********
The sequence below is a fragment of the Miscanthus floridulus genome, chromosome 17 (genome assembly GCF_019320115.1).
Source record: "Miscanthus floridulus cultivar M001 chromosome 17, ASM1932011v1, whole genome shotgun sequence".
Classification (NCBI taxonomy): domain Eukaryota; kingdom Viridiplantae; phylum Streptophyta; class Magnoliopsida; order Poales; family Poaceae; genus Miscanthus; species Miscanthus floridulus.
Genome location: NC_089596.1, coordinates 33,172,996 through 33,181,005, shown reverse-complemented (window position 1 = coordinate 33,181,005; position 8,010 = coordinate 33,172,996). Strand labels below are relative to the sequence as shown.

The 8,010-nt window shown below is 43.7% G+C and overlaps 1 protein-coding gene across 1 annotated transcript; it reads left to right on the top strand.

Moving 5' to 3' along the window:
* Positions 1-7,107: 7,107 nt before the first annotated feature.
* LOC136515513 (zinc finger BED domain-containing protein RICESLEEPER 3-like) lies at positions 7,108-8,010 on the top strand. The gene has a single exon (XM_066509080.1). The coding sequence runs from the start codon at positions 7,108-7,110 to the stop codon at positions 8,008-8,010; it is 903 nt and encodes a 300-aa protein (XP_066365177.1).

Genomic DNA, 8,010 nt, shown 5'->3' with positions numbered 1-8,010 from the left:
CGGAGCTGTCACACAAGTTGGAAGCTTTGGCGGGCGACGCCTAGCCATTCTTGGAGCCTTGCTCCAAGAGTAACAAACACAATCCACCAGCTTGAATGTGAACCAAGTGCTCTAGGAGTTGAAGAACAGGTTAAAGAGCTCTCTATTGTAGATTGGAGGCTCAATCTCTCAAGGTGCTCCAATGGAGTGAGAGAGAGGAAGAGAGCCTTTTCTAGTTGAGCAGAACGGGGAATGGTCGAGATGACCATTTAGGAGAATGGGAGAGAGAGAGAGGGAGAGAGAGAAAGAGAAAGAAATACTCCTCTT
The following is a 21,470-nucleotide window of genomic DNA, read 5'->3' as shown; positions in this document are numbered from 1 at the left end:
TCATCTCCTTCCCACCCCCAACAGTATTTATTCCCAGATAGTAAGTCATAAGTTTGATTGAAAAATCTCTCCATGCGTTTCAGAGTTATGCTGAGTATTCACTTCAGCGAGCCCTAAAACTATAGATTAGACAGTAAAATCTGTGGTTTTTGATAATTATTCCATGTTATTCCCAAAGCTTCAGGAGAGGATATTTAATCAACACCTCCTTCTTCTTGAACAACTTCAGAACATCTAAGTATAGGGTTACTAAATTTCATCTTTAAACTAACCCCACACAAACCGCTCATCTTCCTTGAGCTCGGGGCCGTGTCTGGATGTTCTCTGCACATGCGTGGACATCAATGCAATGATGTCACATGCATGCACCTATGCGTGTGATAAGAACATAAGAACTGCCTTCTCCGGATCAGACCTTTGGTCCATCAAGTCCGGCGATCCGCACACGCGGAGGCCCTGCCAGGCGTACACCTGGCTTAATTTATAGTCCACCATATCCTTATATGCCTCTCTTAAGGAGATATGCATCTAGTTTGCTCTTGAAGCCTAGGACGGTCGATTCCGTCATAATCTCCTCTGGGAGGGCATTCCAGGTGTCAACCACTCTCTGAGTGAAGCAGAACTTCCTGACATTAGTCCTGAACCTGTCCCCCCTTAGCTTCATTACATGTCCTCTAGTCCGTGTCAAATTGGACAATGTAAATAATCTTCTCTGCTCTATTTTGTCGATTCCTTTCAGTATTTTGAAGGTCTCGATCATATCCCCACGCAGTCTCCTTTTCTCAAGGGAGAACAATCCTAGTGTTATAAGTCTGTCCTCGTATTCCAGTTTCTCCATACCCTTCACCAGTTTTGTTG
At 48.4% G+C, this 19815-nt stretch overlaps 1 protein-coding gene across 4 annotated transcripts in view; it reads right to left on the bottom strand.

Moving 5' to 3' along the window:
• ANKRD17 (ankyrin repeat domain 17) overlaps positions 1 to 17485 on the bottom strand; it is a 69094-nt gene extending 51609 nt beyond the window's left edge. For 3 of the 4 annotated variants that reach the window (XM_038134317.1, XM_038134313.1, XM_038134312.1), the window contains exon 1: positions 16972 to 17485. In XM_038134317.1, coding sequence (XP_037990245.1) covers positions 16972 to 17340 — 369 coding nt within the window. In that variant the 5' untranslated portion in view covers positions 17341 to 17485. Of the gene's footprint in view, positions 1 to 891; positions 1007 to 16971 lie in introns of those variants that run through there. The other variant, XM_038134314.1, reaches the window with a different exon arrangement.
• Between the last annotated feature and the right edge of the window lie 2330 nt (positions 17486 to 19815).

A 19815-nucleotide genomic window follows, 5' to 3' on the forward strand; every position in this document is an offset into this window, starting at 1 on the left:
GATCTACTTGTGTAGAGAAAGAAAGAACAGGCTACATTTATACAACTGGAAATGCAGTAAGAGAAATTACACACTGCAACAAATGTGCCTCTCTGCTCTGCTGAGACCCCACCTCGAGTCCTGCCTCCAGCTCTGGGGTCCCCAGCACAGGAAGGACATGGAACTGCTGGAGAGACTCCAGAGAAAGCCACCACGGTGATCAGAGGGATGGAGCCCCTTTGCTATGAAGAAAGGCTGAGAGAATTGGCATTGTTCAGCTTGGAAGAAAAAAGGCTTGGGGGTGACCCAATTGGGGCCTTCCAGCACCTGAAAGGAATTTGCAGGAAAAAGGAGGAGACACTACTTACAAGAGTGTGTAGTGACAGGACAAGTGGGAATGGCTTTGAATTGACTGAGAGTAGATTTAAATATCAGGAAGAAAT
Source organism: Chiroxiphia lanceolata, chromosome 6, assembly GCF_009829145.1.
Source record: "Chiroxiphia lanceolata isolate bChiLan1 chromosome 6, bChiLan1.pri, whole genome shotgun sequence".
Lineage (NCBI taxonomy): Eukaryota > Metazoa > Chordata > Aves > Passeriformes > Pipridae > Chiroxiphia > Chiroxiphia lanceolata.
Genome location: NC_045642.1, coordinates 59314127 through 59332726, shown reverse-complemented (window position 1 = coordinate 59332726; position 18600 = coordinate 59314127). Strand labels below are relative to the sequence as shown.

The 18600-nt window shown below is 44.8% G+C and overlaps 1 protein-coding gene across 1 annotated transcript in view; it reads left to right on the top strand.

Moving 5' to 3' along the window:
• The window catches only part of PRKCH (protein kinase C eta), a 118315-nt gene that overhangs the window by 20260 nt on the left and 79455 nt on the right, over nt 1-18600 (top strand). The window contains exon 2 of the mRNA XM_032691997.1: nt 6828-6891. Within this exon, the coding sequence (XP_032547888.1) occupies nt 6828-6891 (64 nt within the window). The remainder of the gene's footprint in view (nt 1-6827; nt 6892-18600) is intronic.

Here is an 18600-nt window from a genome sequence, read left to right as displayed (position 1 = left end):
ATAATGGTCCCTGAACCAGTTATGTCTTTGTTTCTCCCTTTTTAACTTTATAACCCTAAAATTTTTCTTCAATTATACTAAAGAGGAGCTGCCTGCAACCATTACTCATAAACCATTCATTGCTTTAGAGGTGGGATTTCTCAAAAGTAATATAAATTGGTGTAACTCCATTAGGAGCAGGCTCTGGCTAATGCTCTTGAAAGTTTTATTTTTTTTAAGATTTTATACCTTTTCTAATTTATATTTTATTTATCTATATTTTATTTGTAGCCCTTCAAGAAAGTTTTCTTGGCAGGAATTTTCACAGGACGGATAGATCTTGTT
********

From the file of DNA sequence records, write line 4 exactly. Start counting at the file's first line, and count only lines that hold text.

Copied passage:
Genome location: NC_089596.1, coordinates 33,172,996 through 33,181,005, shown reverse-complemented (window position 1 = coordinate 33,181,005; position 8,010 = coordinate 33,172,996). Strand labels below are relative to the sequence as shown.